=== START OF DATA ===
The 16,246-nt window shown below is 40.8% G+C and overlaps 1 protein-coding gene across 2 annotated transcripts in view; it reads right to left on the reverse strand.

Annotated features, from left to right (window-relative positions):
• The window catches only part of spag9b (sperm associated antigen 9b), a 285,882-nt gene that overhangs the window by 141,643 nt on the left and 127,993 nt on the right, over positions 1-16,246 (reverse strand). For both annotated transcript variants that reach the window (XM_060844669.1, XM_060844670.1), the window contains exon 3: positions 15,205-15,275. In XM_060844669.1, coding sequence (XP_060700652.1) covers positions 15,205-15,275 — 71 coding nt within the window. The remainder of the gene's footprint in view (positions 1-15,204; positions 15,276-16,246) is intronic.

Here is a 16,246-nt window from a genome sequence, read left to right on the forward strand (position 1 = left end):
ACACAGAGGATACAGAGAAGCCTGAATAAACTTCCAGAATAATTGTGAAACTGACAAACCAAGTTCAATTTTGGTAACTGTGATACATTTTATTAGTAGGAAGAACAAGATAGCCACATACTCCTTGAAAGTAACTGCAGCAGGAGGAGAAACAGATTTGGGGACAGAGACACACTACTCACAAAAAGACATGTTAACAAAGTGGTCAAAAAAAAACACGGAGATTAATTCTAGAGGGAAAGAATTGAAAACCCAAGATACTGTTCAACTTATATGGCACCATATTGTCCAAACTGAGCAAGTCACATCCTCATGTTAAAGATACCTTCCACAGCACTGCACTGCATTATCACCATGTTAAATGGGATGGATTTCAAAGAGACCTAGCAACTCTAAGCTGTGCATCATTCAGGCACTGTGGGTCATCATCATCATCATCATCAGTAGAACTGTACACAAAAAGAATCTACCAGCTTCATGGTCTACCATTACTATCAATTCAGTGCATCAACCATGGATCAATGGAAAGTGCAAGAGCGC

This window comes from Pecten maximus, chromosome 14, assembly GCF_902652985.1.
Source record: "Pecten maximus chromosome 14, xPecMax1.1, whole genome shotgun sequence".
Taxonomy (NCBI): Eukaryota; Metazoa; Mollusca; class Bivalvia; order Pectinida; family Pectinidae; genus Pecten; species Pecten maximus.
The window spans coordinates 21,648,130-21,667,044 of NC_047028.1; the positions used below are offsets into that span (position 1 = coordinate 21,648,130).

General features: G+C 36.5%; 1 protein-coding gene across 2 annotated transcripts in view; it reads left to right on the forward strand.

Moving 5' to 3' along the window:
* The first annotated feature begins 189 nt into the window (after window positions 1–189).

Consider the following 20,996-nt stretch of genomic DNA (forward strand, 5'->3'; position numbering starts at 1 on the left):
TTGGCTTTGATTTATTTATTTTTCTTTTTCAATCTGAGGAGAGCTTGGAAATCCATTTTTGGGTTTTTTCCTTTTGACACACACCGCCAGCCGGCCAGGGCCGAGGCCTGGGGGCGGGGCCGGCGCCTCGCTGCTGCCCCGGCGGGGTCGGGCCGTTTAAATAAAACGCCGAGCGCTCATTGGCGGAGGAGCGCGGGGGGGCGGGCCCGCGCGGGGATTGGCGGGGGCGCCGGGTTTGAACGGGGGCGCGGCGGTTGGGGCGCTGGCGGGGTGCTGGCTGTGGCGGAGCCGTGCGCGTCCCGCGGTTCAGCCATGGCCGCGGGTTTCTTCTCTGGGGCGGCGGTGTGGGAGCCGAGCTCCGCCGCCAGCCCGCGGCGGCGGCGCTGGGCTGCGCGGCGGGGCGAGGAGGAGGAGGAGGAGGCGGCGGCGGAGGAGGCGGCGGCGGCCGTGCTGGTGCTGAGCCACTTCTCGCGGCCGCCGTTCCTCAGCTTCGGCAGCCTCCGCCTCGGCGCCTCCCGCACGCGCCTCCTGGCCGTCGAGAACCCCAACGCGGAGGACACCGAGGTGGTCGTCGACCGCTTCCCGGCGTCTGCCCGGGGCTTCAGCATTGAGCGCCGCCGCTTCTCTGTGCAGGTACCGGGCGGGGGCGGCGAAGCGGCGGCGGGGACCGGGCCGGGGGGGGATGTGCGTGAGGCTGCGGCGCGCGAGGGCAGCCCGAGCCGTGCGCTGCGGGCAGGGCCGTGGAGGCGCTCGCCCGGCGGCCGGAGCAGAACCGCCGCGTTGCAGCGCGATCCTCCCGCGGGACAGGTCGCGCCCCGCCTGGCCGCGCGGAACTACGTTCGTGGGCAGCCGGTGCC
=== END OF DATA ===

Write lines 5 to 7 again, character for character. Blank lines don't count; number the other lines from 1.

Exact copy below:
ACACAGAGGATACAGAGAAGCCTGAATAAACTTCCAGAATAATTGTGAAACTGACAAACCAAGTTCAATTTTGGTAACTGTGATACATTTTATTAGTAGGAAGAACAAGATAGCCACATACTCCTTGAAAGTAACTGCAGCAGGAGGAGAAACAGATTTGGGGACAGAGACACACTACTCACAAAAAGACATGTTAACAAAGTGGTCAAAAAAAAACACGGAGATTAATTCTAGAGGGAAAGAATTGAAAACCCAAGATACTGTTCAACTTATATGGCACCATATTGTCCAAACTGAGCAAGTCACATCCTCATGTTAAAGATACCTTCCACAGCACTGCACTGCATTATCACCATGTTAAATGGGATGGATTTCAAAGAGACCTAGCAACTCTAAGCTGTGCATCATTCAGGCACTGTGGGTCATCATCATCATCATCATCAGTAGAACTGTACACAAAAAGAATCTACCAGCTTCATGGTCTACCATTACTATCAATTCAGTGCATCAACCATGGATCAATGGAAAGTGCAAGAGCGC

This window comes from Pecten maximus, chromosome 14, assembly GCF_902652985.1.
Source record: "Pecten maximus chromosome 14, xPecMax1.1, whole genome shotgun sequence".